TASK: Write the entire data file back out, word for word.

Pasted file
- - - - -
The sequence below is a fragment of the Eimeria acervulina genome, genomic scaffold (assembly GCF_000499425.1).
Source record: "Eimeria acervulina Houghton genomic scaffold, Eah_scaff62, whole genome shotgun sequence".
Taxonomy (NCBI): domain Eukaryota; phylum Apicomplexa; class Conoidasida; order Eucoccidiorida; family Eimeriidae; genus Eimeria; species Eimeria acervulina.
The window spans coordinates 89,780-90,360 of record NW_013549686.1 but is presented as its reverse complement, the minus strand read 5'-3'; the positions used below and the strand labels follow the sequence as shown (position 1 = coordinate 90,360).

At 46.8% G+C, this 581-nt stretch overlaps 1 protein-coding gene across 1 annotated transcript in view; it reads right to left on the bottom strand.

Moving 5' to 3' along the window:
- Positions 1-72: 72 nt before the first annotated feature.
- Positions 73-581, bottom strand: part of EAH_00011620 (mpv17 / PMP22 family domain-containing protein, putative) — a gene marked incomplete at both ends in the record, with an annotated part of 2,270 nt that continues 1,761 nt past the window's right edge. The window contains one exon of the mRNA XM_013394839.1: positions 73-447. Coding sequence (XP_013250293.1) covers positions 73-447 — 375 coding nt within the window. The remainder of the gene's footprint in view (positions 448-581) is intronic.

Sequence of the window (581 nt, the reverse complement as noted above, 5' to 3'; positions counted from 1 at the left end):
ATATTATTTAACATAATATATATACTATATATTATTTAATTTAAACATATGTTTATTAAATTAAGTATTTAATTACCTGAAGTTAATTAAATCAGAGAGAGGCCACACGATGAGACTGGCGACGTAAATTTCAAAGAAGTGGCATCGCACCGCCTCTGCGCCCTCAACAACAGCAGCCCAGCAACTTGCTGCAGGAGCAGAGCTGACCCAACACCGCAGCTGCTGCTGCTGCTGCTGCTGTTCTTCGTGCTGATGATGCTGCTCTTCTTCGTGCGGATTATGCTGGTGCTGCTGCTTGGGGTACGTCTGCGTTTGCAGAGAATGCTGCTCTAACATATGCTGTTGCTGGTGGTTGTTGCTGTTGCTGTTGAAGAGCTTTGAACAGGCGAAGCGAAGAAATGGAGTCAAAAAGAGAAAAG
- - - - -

The sequence below is a fragment of the Eimeria acervulina genome, genomic scaffold (assembly GCF_000499425.1).
Source record: "Eimeria acervulina Houghton genomic scaffold, Eah_scaff62, whole genome shotgun sequence".
Taxonomy (NCBI): domain Eukaryota; phylum Apicomplexa; class Conoidasida; order Eucoccidiorida; family Eimeriidae; genus Eimeria; species Eimeria acervulina.
The window spans coordinates 89,780-90,360 of record NW_013549686.1 but is presented as its reverse complement, the minus strand read 5'-3'; the positions used below and the strand labels follow the sequence as shown (position 1 = coordinate 90,360).

At 46.8% G+C, this 581-nt stretch overlaps 1 protein-coding gene across 1 annotated transcript in view; it reads right to left on the bottom strand.

Moving 5' to 3' along the window:
- Positions 1-72: 72 nt before the first annotated feature.
- Positions 73-581, bottom strand: part of EAH_00011620 (mpv17 / PMP22 family domain-containing protein, putative) — a gene marked incomplete at both ends in the record, with an annotated part of 2,270 nt that continues 1,761 nt past the window's right edge. The window contains one exon of the mRNA XM_013394839.1: positions 73-447. Coding sequence (XP_013250293.1) covers positions 73-447 — 375 coding nt within the window. The remainder of the gene's footprint in view (positions 448-581) is intronic.

Sequence of the window (581 nt, the reverse complement as noted above, 5' to 3'; positions counted from 1 at the left end):
ATATTATTTAACATAATATATATACTATATATTATTTAATTTAAACATATGTTTATTAAATTAAGTATTTAATTACCTGAAGTTAATTAAATCAGAGAGAGGCCACACGATGAGACTGGCGACGTAAATTTCAAAGAAGTGGCATCGCACCGCCTCTGCGCCCTCAACAACAGCAGCCCAGCAACTTGCTGCAGGAGCAGAGCTGACCCAACACCGCAGCTGCTGCTGCTGCTGCTGCTGTTCTTCGTGCTGATGATGCTGCTCTTCTTCGTGCGGATTATGCTGGTGCTGCTGCTTGGGGTACGTCTGCGTTTGCAGAGAATGCTGCTCTAACATATGCTGTTGCTGGTGGTTGTTGCTGTTGCTGTTGAAGAGCTTTGAACAGGCGAAGCGAAGAAATGGAGTCAAAAAGAGAAAAG